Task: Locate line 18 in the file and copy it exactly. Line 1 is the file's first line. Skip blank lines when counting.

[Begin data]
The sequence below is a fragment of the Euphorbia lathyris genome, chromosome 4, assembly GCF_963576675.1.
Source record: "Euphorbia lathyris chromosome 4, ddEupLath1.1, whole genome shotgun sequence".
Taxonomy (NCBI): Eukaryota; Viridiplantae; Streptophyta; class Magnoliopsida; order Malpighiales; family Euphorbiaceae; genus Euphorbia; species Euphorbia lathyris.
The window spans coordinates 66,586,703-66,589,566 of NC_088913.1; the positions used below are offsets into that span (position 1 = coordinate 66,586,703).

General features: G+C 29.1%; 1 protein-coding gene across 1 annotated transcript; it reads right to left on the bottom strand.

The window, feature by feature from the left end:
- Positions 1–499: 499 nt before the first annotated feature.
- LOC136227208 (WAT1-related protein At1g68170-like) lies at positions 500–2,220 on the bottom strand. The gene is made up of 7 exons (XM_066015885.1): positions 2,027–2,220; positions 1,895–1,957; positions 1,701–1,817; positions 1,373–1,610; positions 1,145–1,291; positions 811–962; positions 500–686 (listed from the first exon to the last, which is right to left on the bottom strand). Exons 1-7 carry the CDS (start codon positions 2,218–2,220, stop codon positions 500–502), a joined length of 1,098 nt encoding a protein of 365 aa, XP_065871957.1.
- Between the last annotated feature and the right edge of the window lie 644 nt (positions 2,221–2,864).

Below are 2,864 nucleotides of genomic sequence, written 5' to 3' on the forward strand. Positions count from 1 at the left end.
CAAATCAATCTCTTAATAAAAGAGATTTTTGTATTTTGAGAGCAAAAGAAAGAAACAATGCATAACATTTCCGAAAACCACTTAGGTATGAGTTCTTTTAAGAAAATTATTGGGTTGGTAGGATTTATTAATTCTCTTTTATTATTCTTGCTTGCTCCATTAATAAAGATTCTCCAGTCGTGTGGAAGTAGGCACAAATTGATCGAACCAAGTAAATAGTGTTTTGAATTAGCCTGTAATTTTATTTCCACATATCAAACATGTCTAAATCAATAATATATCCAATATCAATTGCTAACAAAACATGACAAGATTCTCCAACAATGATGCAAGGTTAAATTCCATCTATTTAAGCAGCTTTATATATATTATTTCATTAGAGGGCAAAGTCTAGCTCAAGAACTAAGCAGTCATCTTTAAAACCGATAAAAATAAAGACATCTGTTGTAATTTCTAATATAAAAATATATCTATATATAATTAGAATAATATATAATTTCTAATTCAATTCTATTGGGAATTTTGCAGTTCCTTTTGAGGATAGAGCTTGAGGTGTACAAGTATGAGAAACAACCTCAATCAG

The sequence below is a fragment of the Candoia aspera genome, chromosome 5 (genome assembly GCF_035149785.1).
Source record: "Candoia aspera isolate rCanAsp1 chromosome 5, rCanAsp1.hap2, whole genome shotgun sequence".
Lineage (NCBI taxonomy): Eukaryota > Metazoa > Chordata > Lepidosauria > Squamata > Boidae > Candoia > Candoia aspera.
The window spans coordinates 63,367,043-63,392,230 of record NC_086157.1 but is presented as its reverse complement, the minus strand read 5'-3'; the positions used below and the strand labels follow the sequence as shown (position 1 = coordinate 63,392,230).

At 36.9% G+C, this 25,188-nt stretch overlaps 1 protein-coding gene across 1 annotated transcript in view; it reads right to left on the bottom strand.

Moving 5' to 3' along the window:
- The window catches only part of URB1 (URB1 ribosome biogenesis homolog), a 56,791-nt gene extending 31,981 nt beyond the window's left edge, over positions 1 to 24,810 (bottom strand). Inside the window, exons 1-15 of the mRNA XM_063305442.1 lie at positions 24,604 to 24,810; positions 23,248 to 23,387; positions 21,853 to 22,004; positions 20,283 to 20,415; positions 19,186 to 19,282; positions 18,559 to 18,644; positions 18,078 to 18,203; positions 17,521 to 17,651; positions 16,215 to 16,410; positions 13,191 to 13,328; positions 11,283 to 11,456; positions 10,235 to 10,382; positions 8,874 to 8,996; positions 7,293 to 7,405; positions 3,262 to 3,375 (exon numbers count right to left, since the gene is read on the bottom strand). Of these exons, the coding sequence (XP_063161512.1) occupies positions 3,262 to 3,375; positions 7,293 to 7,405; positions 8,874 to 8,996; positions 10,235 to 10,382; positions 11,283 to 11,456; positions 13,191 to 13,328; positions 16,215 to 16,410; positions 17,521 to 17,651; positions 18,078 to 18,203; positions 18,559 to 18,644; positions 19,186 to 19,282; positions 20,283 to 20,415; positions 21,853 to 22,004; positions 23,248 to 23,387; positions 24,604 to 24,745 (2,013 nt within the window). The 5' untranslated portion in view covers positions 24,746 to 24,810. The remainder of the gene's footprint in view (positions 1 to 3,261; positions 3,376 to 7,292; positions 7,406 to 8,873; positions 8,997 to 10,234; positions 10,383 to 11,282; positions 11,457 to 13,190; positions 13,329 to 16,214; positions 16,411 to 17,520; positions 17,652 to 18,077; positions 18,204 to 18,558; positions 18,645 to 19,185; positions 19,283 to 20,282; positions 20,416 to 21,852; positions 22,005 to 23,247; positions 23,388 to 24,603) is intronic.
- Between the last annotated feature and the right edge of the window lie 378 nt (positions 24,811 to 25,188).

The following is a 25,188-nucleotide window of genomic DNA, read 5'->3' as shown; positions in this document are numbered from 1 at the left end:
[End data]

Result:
- The window catches only part of URB1 (URB1 ribosome biogenesis homolog), a 56,791-nt gene extending 31,981 nt beyond the window's left edge, over positions 1 to 24,810 (bottom strand). Inside the window, exons 1-15 of the mRNA XM_063305442.1 lie at positions 24,604 to 24,810; positions 23,248 to 23,387; positions 21,853 to 22,004; positions 20,283 to 20,415; positions 19,186 to 19,282; positions 18,559 to 18,644; positions 18,078 to 18,203; positions 17,521 to 17,651; positions 16,215 to 16,410; positions 13,191 to 13,328; positions 11,283 to 11,456; positions 10,235 to 10,382; positions 8,874 to 8,996; positions 7,293 to 7,405; positions 3,262 to 3,375 (exon numbers count right to left, since the gene is read on the bottom strand). Of these exons, the coding sequence (XP_063161512.1) occupies positions 3,262 to 3,375; positions 7,293 to 7,405; positions 8,874 to 8,996; positions 10,235 to 10,382; positions 11,283 to 11,456; positions 13,191 to 13,328; positions 16,215 to 16,410; positions 17,521 to 17,651; positions 18,078 to 18,203; positions 18,559 to 18,644; positions 19,186 to 19,282; positions 20,283 to 20,415; positions 21,853 to 22,004; positions 23,248 to 23,387; positions 24,604 to 24,745 (2,013 nt within the window). The 5' untranslated portion in view covers positions 24,746 to 24,810. The remainder of the gene's footprint in view (positions 1 to 3,261; positions 3,376 to 7,292; positions 7,406 to 8,873; positions 8,997 to 10,234; positions 10,383 to 11,282; positions 11,457 to 13,190; positions 13,329 to 16,214; positions 16,411 to 17,520; positions 17,652 to 18,077; positions 18,204 to 18,558; positions 18,645 to 19,185; positions 19,283 to 20,282; positions 20,416 to 21,852; positions 22,005 to 23,247; positions 23,388 to 24,603) is intronic.